Mass testing still not feasible: DOH

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    HEALTH Undersecretary Maria Rosario Vergeire on Wednesday said mass testing for the coronavirus disease (COVID-19) in the country is still not feasible because of limited testing kits and accredited laboratories that will process the tests.

    Some 100,000 testing kits arrived recently from abroad, but Vergeire said these are still not enough to conduct mass testing or have everyone tested.

    “For now, mass testing is not in our consideration because we lack capacity. Even if we have testing kits but we do not have laboratories, we cannot do it. So we are completing the establishment of extension laboratories nationwide,” she said during a virtual briefing in Malacañang.

    Luzon is under an enhanced community lockdown until April 12 due to the local transmission of COVID-19.

    Close to 600 persons have contracted the disease in the country, with 33 deaths. Globally, COVID-19 has infected almost 421,000 persons globally and killed at least 18,800.

    Vergeire also encouraged those with COVID-19 symptoms to go to government hospitals which she said is as capable as private hospitals in providing care and treatment to patients.

    She also said at least three private hospitals have reached their full capacity due to a surge in cases. She said referral hospitals are expected to be identified by the end of the week or over the weekend to decongest the hospitals that are already full or close to full capacity. The referral hospitals would serve as “COVID-19 hospitals.”

    Interior Secretary Eduardo Año, in the same briefing, said government is now looking at establishments and facilities near hospitals, which can be used as accommodation for health workers, distribution centers for aids, or isolation areas for COVID-19 patients who are asymptomatic or have mild cases, or persons who are under investigation (PUIs).

    To augment frontline health workers, Año said government is also considering tapping reservists to beef up the staff of some hospitals whose personnel have been placed under quarantine, while the Department of Health has launched a volunteer program that encourages medical practitioners to become frontline workers.

     ISOLATION FACILITY IN MAKATI

     Makati City has converted a hotel into an isolation facility for PUMs.

    The Makati Friendship Suites in Barangay Cembo, where the city government houses visitors from provinces, can accommodate up to 100 patients and is equipped with medical equipment including x-ray machines, defibrillators, and cardiac monitors, said Mayor Abigail Binay.

    Binay said physicians and nurses from the Ospital ng Makati will monitor the patients at the facility.

    Binay also said barangay health centers in the city have also put up their own
    isolation areas for persons with COVID-19 symptoms.

    Makati has 20 COVID cases with two deaths, 217 persons under investigation, and 165 persons under monitoring.

     MILITARY HOSPITALS 

    Sen. Francis Pangilinan asked government to convert government-run hospitals and establishments to a COVID-19 center to address the shortage of rooms in private hospitals.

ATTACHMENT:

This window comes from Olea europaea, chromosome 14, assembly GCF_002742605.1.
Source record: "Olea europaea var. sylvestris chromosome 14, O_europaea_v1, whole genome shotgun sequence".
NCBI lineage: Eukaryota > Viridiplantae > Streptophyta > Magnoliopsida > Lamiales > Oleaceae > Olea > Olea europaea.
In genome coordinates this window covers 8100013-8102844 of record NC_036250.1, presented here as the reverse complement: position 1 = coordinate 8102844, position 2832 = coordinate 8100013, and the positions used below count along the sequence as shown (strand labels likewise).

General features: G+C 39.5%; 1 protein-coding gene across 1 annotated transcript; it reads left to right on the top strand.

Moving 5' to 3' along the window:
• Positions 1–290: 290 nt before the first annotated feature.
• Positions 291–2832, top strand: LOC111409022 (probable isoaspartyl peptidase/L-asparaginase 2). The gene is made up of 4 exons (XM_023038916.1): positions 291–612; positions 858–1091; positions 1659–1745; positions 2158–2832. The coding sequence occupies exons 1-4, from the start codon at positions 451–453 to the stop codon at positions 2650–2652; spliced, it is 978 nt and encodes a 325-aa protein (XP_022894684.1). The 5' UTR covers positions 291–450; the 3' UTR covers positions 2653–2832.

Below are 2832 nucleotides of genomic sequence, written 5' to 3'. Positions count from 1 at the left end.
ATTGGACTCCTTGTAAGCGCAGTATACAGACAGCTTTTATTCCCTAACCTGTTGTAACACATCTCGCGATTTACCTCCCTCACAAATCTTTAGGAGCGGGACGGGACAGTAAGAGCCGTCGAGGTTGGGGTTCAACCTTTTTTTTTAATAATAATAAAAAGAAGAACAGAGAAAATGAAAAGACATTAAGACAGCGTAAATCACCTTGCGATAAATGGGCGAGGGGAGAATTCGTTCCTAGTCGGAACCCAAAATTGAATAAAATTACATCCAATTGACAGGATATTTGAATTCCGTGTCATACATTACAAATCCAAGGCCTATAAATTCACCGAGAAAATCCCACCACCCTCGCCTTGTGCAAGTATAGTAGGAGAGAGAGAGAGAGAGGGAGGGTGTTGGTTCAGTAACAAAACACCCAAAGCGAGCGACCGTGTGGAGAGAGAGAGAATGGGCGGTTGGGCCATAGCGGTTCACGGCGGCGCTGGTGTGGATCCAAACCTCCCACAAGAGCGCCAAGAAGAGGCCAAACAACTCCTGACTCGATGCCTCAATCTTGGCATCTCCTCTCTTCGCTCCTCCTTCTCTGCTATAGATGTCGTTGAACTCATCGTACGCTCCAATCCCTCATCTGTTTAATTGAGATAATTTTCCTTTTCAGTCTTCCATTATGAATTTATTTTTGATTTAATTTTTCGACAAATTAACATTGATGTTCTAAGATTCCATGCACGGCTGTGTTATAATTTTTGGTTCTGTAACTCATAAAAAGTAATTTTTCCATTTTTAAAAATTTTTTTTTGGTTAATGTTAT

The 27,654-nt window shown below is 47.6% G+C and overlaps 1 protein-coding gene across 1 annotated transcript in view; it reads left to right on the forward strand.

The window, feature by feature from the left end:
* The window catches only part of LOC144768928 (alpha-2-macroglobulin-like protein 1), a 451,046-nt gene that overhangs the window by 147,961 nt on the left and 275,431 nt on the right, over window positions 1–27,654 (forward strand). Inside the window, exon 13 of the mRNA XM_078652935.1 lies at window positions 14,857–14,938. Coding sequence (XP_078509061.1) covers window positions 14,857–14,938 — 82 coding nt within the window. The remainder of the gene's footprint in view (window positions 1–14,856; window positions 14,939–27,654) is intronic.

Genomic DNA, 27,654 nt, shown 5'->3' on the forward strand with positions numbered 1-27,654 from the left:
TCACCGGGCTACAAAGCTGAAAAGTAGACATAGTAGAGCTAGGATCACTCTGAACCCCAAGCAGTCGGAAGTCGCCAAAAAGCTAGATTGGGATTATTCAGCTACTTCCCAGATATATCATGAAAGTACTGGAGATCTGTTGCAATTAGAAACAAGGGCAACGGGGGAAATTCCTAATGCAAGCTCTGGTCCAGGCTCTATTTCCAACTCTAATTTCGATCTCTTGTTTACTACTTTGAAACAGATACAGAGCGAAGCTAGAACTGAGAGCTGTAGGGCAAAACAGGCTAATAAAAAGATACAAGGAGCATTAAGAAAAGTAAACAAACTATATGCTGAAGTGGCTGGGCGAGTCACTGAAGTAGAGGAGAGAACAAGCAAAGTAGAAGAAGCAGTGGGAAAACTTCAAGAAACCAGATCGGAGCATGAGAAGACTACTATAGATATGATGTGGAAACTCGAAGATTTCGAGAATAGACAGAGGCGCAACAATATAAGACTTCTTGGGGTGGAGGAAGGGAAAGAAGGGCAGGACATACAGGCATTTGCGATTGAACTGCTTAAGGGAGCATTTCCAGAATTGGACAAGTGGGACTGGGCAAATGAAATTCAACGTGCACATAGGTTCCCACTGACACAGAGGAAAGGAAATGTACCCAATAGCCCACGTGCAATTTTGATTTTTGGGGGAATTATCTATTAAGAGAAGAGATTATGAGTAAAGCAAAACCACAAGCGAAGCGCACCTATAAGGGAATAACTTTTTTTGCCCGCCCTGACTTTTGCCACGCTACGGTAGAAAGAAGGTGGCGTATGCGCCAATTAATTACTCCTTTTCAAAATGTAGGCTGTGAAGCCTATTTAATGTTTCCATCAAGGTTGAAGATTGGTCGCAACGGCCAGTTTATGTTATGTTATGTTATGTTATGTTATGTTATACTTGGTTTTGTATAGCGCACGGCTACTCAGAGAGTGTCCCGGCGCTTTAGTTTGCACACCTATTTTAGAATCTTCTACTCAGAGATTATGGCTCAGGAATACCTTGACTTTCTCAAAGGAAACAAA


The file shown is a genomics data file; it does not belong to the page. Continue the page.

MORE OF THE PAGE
Pangilinan said that since a number of private hospitals have reached their maximum number of COVID-19 patients, it would be wise if government make use of V. Luna Medical Center, Veterans’ Memorial Medical Center, and the Quezon Institute as COVID-19 centers.

    He said these hospitals have big patient capacity that they can even serve other cases like cancer, for those undergoing dialysis, and other illness.

    Pangilinan said the government can also make use of Rizal Memorial Coliseum, ULTRA sports complex  in Pasig City, and the Philippine International Convention Center as makeshift isolation centers for patients having mild COVID-19 symptoms.

    Sen. Panfilo Lacson said mass testing of individuals having COVID-19 symptoms would be better than just imposing enhanced community quarantine.

    “Our lockdown is obviously working, no doubt…  But it is not enough by itself to flatten the COVID-19 curve. South Korea was reported to have flattened the curve through mass testing, not lockdown,” he said.

    He said the Department of Health lacks flexibility when it comes to making use of test kits donated by some local businessmen and those procured from South Korea and China which have been used in the respective countries after they were certified by their own regulatory offices.

    He said a big volume of these test kits are still being held at the Bureau of Customs.

    Lacson said the Food and Drugs Administration, an agency under the DoH, should have issued even provisional accreditation “which is needed so those test kits can be distributed for use particularly by those who have had direct contact with infected persons.”

    “Even on a ‘do-it-yourself’ basis, so they can immediately practice self-isolation should they turn positive.  In turn, this can prevent or at least minimize the spread of the virus,” he added.

    Lacson said that as of last Monday, the DOH has only tested around 1,500 of the 107 million Filipinos.

    He said it is the reason his amendment to RA 11469 or the “Bayanihan to Heal as One Act” was adopted, which states that to “ensure that donations, acceptance and distribution of health products intended to address the COVID-19 public health emergency are not unnecessarily delayed and that health products for donation duly certified by the regulatory agency or their accredited third party from countries with established regulation shall automatically be cleared: Provided, this shall not apply to health products which do not require a certification clearance from (FDA).” — With Noel Talacay and Raymond Africa